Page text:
Allyson Felix, track and field star, joins Hear Her campaign to raise awareness about maternal mortality
For Immediate Release: Wednesday, March 3, 2021
Contact: Media Relations
CDC is pleased to announce that Allyson Felix, an elite track and field athlete and U.S. Olympian, has joined the Hear Her campaign to share her story and raise awareness about urgent warning signs that could indicate life-threatening complications during and in the year after pregnancy.
Ms. Felix was diagnosed with severe preeclampsia when she was 32 weeks pregnant. During a routine prenatal visit, test results alarmed her doctor and she was immediately admitted to the hospital. She had an emergency c-section to deliver her daughter, who spent the first month of life in the neonatal intensive care unit. Her doctor’s diagnosis and fast actions may have saved Allyson’s life.
Given her level of fitness and training, Ms. Felix felt prepared for the birth of her daughter and never imagined she would have a serious problem during pregnancy. While she experienced some symptoms, like swelling, she thought they were a normal part of pregnancy.
“Looking back, I wish I would have been better informed about potential warning signs and talked to the doctor about those symptoms,” Ms. Felix said. “I really want women to have information, to know if they’re at risk, to have a plan in place, to not be intimidated in doctor’s offices, and to feel empowered to speak up when they have concerns,”
While Ms. Felix fortunately survived her experience, not every woman does. About 700 women die in the United States each year due to complications related to pregnancy. Black women are three times more likely to die from these complications than White women. Through her involvement, Ms. Felix also seeks to raise awareness of the higher burden of poor pregnancy outcomes among Black women in hopes of generating change.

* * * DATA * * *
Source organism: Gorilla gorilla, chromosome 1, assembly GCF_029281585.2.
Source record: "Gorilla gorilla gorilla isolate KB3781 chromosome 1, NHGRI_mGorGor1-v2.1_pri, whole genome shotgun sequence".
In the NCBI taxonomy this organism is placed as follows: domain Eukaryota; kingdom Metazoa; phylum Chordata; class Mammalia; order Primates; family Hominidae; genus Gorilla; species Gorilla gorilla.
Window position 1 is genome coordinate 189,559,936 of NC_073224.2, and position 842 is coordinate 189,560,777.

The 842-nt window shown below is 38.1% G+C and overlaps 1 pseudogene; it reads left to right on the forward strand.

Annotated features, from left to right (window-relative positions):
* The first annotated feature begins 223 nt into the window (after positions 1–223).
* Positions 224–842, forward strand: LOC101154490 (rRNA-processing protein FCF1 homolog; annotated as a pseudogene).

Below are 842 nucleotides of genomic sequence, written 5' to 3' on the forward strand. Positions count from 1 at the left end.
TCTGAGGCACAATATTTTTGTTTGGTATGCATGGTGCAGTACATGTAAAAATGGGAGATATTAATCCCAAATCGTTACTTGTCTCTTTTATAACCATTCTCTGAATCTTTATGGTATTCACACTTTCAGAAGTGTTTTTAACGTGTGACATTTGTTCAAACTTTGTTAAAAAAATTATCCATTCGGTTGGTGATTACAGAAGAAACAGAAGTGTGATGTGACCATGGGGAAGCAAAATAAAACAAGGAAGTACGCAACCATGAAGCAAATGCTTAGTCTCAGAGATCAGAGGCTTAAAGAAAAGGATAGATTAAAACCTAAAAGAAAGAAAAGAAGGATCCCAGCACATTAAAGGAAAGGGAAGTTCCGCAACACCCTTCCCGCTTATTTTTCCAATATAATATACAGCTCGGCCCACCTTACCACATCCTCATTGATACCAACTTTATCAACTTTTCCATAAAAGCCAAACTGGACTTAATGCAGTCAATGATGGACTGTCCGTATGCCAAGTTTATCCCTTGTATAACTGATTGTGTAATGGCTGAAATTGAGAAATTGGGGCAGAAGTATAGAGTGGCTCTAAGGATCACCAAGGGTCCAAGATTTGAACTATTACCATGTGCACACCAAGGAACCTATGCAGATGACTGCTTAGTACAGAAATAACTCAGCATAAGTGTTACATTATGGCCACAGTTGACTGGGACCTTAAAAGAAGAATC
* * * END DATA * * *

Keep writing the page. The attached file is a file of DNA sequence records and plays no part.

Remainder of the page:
“We are delighted Allyson Felix has joined us to encourage women to speak up and ask those who support them to listen and act quickly if they raise concerns,” said Wanda Barfield, MD, director, CDC’s Division of Reproductive Health. “Allyson’s passion and dedication to improving maternal health, particularly among Black women, makes her a strong partner for this effort.”
Ms. Felix’s video story and a 30 second public service announcement are available for broadcast distribution. Graphics for social media are also available. Ms. Felix is one of several women featured in the campaign who share their story about severe pregnancy-related complications. With her involvement, CDC hopes to increase the reach and impact of the campaign’s important messages.
This campaign is supported through a partnership with the CDC Foundation and by funding from Merck, known as MSD outside the United States and Canada, through its Merck for Mothers program.
CDC works 24/7 protecting America’s health, safety and security. Whether disease start at home or abroad, are curable or preventable, chronic or acute, or from human activity or deliberate attack, CDC responds to America’s most pressing health threats. CDC is headquartered in Atlanta and has experts located throughout the United States and the world.